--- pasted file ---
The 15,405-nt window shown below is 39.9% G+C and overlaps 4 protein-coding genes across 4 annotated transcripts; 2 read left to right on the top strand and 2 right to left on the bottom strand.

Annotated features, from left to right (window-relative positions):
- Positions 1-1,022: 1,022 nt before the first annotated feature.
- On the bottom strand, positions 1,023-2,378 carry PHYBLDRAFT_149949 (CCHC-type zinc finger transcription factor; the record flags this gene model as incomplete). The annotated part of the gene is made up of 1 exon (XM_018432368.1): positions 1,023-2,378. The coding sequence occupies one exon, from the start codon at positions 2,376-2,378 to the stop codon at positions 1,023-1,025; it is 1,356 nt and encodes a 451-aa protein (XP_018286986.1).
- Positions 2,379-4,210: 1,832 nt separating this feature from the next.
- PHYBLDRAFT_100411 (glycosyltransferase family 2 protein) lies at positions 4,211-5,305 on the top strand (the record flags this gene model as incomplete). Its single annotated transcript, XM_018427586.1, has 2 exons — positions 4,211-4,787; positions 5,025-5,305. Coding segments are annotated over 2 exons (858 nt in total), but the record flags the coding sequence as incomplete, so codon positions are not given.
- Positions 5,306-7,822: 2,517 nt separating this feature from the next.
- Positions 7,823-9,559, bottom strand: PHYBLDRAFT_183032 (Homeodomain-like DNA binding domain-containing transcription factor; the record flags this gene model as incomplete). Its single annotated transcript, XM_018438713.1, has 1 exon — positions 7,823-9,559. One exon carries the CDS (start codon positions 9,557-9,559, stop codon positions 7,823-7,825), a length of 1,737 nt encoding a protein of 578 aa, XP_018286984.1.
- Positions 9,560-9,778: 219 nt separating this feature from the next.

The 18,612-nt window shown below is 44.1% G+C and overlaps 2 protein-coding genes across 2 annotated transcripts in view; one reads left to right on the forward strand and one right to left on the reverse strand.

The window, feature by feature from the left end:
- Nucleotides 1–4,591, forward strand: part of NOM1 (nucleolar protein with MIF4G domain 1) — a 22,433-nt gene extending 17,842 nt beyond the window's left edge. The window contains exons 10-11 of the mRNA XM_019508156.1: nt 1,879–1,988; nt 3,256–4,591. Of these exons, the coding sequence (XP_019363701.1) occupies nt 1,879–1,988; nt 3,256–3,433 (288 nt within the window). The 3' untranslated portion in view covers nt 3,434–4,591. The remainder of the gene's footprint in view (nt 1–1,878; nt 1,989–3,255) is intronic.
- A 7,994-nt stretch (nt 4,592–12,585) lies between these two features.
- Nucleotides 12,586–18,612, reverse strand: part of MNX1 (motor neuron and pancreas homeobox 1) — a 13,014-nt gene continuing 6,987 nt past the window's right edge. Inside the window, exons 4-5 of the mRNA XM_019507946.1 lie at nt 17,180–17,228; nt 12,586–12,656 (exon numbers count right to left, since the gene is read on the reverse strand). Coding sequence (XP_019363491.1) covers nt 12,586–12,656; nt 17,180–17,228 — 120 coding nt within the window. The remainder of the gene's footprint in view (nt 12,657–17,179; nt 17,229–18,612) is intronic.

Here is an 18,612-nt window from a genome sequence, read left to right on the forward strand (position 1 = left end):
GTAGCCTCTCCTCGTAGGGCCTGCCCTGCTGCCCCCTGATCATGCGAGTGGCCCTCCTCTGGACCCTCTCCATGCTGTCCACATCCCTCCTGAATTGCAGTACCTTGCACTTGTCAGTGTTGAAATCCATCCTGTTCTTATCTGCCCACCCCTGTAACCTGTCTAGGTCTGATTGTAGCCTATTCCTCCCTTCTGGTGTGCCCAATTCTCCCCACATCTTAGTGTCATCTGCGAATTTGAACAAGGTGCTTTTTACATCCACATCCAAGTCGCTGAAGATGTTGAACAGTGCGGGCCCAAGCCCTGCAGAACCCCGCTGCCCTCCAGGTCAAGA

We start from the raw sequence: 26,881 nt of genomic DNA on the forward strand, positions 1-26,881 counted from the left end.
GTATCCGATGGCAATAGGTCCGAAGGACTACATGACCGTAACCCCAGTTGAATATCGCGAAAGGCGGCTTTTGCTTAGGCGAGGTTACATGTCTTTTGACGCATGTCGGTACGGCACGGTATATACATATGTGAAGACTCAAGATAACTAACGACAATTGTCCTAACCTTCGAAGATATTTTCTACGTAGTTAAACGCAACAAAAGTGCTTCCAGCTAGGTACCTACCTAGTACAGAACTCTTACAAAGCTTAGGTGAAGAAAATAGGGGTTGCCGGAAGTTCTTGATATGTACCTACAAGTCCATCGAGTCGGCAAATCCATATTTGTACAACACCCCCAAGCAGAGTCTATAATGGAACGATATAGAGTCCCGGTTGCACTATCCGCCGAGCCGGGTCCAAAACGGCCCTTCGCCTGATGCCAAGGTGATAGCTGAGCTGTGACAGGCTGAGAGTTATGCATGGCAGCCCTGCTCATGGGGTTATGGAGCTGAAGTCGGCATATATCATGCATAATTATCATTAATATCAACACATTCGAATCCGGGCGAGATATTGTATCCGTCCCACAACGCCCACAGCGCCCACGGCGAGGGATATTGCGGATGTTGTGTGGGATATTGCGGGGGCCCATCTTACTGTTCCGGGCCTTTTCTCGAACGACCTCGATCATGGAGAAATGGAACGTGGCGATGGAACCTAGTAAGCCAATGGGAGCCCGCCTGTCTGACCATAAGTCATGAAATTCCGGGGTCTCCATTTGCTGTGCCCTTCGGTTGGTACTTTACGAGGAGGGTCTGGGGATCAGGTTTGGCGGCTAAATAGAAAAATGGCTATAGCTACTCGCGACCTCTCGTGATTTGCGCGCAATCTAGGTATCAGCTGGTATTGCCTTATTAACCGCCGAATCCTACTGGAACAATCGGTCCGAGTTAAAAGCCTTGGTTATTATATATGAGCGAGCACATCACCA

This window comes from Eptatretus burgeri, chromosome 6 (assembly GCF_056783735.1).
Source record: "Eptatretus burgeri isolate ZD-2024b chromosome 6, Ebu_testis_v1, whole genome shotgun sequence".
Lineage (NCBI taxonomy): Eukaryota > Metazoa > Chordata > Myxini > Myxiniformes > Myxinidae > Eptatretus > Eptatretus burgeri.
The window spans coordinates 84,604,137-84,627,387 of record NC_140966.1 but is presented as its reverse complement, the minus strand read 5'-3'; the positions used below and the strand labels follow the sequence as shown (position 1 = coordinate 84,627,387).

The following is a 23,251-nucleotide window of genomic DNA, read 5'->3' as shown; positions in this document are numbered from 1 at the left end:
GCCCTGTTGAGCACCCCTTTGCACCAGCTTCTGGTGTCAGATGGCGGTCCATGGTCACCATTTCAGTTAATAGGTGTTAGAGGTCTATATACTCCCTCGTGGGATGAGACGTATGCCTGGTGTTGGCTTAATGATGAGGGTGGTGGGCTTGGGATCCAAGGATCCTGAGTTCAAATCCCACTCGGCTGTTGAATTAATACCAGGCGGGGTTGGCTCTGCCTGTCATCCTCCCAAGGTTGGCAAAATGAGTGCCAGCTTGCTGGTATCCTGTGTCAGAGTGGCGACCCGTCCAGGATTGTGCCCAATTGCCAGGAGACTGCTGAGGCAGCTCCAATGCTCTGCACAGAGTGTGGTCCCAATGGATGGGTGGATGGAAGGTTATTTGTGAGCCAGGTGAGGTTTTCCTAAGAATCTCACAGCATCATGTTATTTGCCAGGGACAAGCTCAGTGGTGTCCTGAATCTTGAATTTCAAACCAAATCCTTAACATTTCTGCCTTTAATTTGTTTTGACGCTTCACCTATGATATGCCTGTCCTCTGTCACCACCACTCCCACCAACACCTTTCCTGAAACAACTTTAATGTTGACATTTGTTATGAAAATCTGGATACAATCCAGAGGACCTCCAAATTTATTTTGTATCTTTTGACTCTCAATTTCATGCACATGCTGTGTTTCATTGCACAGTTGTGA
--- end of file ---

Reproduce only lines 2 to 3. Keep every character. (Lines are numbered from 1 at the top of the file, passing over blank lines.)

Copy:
Annotated features, from left to right (window-relative positions):
- Positions 1-1,022: 1,022 nt before the first annotated feature.